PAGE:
What is FHA?

FHA stands for the Federal Housing Administration. It is a federal housing agency that promotes home ownership in the United States by insuring mortgage loans originated by FHA-Approved lenders.

FHA was established in 1934 in order to promote mortgage lending in the US. In 1965 FHA was made a part of the U.S Department of Housing and Urban Development (HUD).

Prior to FHA, it was common for mortgage lenders to require a down payment of 50%! Since many families could not save up such a large down payment, the majority of households in the United States were not able purchase a home.

What are FHA Loans?

FHA provides mortgage insurance in order to reduce the risk an FHA-Approved mortgage lender assumes when they make a residential loan that conforms to the FHA lending standards. FHA insures loans made on a wide variety of single-family and multi-family properties.

Today, FHA makes it possible for households to buy a home with as little as a 3.5% down payment. FHA also has more flexible lending standards which helps FHA-Approved lenders make loans to first-time homebuyers that they otherwise may not be willing to make.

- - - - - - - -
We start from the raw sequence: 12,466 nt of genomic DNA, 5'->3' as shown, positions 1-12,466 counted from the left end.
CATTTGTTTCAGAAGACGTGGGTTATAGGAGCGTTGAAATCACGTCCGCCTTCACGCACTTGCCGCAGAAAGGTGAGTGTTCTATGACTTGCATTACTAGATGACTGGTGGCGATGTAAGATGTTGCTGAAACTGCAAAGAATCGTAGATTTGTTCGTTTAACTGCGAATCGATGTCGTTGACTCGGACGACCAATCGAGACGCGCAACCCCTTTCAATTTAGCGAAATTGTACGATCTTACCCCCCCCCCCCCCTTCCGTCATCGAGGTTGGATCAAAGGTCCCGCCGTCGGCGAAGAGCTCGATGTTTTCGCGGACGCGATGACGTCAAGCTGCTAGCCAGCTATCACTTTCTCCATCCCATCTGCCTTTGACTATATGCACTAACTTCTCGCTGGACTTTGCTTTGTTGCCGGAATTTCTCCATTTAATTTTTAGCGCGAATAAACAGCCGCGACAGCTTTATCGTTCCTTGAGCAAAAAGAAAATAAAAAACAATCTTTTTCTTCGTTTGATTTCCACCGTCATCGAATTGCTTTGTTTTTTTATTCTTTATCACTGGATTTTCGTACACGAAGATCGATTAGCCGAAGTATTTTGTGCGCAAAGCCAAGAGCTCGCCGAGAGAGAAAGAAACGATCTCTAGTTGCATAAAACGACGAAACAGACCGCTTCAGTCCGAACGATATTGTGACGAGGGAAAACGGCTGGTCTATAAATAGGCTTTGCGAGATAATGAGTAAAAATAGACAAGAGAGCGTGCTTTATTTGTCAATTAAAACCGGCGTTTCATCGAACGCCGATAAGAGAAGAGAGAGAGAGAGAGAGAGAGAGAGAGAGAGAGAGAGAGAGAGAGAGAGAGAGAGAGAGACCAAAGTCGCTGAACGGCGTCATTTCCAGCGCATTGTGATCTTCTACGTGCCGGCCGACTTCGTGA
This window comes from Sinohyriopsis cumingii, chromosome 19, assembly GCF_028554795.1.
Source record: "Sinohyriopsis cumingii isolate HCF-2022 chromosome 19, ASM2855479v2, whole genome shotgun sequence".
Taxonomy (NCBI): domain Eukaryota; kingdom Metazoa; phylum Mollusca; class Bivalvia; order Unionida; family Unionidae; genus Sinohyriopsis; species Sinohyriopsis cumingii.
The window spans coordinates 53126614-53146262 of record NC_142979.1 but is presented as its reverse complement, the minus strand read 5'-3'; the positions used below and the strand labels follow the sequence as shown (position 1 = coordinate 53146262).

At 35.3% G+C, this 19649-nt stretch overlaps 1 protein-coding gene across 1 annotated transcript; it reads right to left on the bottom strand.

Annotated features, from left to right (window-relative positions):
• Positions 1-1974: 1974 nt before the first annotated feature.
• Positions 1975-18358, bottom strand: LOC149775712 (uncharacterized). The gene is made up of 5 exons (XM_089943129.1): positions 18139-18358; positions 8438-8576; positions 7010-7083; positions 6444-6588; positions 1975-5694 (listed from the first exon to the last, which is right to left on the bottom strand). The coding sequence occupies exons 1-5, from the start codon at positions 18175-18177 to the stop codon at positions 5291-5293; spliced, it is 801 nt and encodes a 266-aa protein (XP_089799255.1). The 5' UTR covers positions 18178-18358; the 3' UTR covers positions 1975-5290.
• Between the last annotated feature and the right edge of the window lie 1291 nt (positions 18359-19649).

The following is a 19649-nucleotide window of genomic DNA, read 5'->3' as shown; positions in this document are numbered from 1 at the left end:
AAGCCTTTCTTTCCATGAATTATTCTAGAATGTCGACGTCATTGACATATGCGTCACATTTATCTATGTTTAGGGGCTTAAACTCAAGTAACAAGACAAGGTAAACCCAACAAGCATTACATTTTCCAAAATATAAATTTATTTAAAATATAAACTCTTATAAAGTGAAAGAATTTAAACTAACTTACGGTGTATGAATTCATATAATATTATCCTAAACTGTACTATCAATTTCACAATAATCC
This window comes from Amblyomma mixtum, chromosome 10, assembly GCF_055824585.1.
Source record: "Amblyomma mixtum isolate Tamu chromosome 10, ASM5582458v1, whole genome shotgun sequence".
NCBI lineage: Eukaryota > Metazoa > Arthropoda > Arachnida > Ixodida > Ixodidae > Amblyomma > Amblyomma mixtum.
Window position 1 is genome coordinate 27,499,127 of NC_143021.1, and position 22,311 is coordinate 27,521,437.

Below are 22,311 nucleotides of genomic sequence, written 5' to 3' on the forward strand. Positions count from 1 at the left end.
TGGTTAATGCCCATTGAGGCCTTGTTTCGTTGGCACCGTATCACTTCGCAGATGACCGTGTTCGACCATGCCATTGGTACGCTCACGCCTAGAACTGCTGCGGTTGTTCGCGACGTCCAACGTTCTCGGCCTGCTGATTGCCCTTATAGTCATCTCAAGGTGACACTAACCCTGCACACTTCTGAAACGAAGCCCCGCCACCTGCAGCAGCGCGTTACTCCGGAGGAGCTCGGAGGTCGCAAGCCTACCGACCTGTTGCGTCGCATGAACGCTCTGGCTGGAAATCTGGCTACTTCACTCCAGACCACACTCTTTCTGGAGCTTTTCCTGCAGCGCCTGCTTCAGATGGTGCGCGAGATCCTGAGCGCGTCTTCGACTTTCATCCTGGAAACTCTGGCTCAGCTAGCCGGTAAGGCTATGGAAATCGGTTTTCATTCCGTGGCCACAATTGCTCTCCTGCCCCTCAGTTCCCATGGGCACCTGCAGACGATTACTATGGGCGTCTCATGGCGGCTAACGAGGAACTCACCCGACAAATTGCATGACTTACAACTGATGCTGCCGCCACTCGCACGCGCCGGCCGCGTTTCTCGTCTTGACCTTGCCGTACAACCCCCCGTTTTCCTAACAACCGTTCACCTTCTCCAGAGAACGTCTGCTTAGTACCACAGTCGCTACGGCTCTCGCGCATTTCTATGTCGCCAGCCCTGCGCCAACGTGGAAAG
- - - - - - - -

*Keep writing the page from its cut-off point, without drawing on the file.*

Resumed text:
FHA’s most common type of loan is the 203(b) loan which is limited to single-family properties with 1-4 units.

FHA also offers a popular loan to finance the purchase and renovation of a home referred to as a FHA 203(k) loan.

How does FHA work?

FHA is a self-supporting federal agency.  FHA generates revenues by collecting mortgage insurance premiums from FHA borrowers.  These revenues are used to cover any losses incurred by the lender if a borrower is not able to fully repay the loan and the lender has to take the property back. 

In the event that a property must be foreclosed upon, the FHA-Approved lender can recover most, if not all, of their costs associated with foreclosing and selling the FHA insured property.  

In many cases, the FHA-Approved lender will foreclose on the property and then transfer the title to the U.S. Department of Housing and Urban Development (HUD).  HUD then resells what they refer to as a “HUD Home” to a new owner who may be an owner occupant or an investor.